According to extensive research conducted for his recently released book, Philadelphia University scholar and professor Phil Tiemeyer says the infamous myth of a “Patient Zero” who brought AIDS to the U.S. in the early 1980s was based on a willful misrepresentation of Centers for Disease Control data and a calculated effort to manipulate the media to generate publicity for a book on the crisis itself.
In Plane Queer: Labor, Sexuality, and AIDS in the History of Male Flight Attendants , Tiemeyer details the story of how author Randy Shilts, in his bestselling book And the Band Played On (later the source of an HBO docudrama of the same name) painted Air Canada flight attendant Gaetan Dugas as the “Typhoid Mary” for the AIDS crisis through a systematic misrepresentation of both scientific and anecdotal data. Though the CDC’s study on AIDS transmission was supposedly Shilts’ “smoking gun” for naming Dugas as “Patient Zero,” the scientists most familiar with the research immediately criticized the claim. In fact, Dr. Harold Jaffe, who worked on the CDC study, called Shilts’ claims about Dugas “preposterous.”
Still, Shilts’ publisher knew a media goldmine when he saw one.
Through interviews with Shilts’ publisher Michael Denneny, Tiemeyer uncovers the deliberate decision to feed the American media this fallacious story of a single, promiscuous, homosexual male flight attendant bringing the AIDS virus to the shores of the U.S. as a way to garner attention for the book and its subject. Shilts and Denneny saw And the Band Played On as an extensive work of investigative journalism, an expose of the AIDS crisis and, in particular, as Denneny explained in an interview for Plane Queer, “a massive attack on the Reagan Administration” and its approach to the AIDS epidemic.
However, as Denneny told Shilts in 1987, “You’re not going to get on the Today show with an attack on the Reagan Administration. You’re not going to get reviewed in the New York Times . That’s not going to float.”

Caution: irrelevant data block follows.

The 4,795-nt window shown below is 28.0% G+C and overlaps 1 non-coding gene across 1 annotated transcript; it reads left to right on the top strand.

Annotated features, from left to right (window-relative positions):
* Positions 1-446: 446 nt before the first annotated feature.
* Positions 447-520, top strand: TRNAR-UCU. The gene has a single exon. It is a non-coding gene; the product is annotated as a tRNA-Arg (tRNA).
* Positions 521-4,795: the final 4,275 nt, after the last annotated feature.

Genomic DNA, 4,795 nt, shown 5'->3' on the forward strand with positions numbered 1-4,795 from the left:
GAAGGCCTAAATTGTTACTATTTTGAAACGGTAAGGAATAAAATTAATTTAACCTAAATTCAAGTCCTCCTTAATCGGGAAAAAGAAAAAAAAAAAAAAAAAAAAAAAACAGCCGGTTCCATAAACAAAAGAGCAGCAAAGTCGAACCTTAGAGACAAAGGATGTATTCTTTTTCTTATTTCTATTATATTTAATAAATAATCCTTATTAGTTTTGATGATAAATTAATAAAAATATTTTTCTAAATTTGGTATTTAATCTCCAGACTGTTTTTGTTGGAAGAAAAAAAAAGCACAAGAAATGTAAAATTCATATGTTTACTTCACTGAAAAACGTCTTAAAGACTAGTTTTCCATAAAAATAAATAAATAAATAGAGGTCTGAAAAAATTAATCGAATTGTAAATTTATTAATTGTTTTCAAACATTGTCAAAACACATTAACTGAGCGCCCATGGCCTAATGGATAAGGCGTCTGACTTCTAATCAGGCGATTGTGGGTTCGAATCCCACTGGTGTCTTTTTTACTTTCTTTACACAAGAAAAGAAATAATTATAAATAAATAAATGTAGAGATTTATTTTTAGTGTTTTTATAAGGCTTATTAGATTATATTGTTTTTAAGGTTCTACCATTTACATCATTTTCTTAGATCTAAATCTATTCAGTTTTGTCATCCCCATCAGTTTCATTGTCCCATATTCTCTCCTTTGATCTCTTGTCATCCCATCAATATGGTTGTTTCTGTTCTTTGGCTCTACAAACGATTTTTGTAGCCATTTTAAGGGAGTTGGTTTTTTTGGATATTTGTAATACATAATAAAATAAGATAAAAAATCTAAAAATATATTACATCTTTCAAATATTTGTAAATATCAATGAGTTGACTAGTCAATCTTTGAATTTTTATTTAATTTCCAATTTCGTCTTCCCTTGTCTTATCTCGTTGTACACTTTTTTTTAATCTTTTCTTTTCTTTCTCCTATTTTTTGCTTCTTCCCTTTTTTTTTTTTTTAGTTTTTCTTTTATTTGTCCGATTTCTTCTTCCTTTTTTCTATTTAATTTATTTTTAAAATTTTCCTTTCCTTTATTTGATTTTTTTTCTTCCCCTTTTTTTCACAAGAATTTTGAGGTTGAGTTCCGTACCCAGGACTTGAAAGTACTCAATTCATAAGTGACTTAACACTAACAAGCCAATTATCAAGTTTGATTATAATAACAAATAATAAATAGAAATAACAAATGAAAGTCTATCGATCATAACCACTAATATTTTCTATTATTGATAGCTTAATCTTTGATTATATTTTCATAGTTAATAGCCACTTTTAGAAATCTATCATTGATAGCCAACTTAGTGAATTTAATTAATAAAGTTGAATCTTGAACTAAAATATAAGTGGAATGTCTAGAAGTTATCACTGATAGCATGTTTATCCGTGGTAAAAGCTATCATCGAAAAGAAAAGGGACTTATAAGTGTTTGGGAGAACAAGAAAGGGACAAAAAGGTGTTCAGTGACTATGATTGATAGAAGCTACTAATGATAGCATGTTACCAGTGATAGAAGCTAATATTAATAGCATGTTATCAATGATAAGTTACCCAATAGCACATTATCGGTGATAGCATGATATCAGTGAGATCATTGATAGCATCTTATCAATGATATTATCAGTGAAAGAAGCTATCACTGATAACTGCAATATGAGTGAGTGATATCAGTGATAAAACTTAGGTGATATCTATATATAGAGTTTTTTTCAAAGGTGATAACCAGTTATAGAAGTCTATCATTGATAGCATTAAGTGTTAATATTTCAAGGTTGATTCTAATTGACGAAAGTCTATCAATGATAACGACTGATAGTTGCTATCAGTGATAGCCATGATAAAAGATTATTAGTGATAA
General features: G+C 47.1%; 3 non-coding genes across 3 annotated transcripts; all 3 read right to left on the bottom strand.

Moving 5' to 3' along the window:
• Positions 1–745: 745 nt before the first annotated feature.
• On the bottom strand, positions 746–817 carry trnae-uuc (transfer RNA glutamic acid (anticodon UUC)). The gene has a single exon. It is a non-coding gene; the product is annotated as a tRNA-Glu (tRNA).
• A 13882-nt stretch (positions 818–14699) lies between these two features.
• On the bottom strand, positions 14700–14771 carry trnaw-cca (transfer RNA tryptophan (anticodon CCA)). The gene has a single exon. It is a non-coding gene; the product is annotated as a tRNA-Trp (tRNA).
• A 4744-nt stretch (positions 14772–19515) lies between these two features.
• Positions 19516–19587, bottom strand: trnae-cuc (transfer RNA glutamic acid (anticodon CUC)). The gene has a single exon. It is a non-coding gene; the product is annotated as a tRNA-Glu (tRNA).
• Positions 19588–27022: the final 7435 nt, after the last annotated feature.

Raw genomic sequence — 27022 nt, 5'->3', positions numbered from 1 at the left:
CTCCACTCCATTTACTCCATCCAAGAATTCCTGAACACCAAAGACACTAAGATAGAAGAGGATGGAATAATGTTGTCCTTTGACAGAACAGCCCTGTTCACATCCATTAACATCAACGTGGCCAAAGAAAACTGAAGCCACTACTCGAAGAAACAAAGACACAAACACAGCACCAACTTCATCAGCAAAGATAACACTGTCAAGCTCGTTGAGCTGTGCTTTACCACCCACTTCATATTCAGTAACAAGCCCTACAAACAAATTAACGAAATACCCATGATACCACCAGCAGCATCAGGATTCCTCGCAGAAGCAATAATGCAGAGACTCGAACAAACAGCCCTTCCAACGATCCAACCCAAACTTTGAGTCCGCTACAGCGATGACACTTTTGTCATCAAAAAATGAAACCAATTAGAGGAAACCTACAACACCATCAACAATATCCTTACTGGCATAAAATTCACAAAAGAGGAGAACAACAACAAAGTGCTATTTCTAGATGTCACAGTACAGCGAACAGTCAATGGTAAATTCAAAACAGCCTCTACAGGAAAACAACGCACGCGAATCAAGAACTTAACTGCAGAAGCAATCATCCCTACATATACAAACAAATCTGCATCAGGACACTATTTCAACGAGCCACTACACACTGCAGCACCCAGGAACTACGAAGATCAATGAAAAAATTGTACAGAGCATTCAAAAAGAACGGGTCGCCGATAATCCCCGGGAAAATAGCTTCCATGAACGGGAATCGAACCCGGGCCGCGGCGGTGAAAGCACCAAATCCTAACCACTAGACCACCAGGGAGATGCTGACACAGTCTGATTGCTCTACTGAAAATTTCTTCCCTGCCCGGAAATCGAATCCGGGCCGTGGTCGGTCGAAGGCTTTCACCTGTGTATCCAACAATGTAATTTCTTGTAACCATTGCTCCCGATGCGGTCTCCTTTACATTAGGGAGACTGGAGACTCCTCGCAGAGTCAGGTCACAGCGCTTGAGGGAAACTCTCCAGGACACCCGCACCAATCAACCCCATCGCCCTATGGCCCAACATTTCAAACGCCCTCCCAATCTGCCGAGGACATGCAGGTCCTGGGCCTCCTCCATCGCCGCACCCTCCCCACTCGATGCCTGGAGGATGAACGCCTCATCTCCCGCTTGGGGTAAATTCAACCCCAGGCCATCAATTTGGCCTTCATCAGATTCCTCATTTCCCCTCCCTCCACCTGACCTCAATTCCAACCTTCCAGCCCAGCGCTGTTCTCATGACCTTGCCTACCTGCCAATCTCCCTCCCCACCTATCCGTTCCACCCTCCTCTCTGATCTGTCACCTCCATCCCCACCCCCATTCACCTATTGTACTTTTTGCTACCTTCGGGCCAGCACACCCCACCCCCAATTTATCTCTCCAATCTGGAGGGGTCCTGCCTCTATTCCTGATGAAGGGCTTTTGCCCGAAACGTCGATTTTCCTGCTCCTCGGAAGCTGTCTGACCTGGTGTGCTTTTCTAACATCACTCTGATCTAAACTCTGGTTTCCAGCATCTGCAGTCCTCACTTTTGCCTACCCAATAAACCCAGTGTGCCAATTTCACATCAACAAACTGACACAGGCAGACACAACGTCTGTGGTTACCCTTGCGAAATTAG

Thus, as Tiemeyer details in Plane Queer, Shilts and Denneny made the decision to “get their hands dirty,” to play to the salacious desires of “yellow journalism,” and to deliver the media – and the American public – a scapegoat, in the person of Gaetan Dugas. The plan succeeded beyond their wildest expectations. On October 6, 1987, the New York Post led the way in unleashing a media frenzy with its bold front-page headline proclaiming Dugas as “THE MAN WHO GAVE US AIDS.”
Though it had been discredited by the medical community, Shilts and Denneny succeeded in creating one of the most culturally divisive, politically damaging and scientifically fallacious mistruths of the latter half of the 20th century. In so doing, they unwittingly gave ammunition to politicians such as U.S. Sen. Jesse Helms, who sought to pass discriminatory legislation targeting those with HIV and limiting critical funding for treatment. The damage done to the cause of AIDS activists – who, after years of struggling, had finally begun making strides in the public arena at the time of the book’s publication – was immense.
“This was perhaps the cruelest irony,” explains Dr. Tiemeyer, “since both Randy Shilts and Michael Denneny saw this as their goal – expanding the cause of the movement. But they made the fateful decision to run with this false story of a fictitious ‘Patient Zero.’ And by continually feeding the media frenzy that they sparked, they provided those in opposition to the AIDS cause with a story that helped embolden just the sort of demonizing and fear-mongering that so many had fought for so long to quell.”
Plane Queer, published by the University of California Press, provides a thorough exploration of the science behind the CDC’s initial study, the misrepresentations in Shilts’ book, the manipulation of the media in its promotion, and a complete debunking of the Patient Zero myth once and for all.
SOURCE Philadelphia University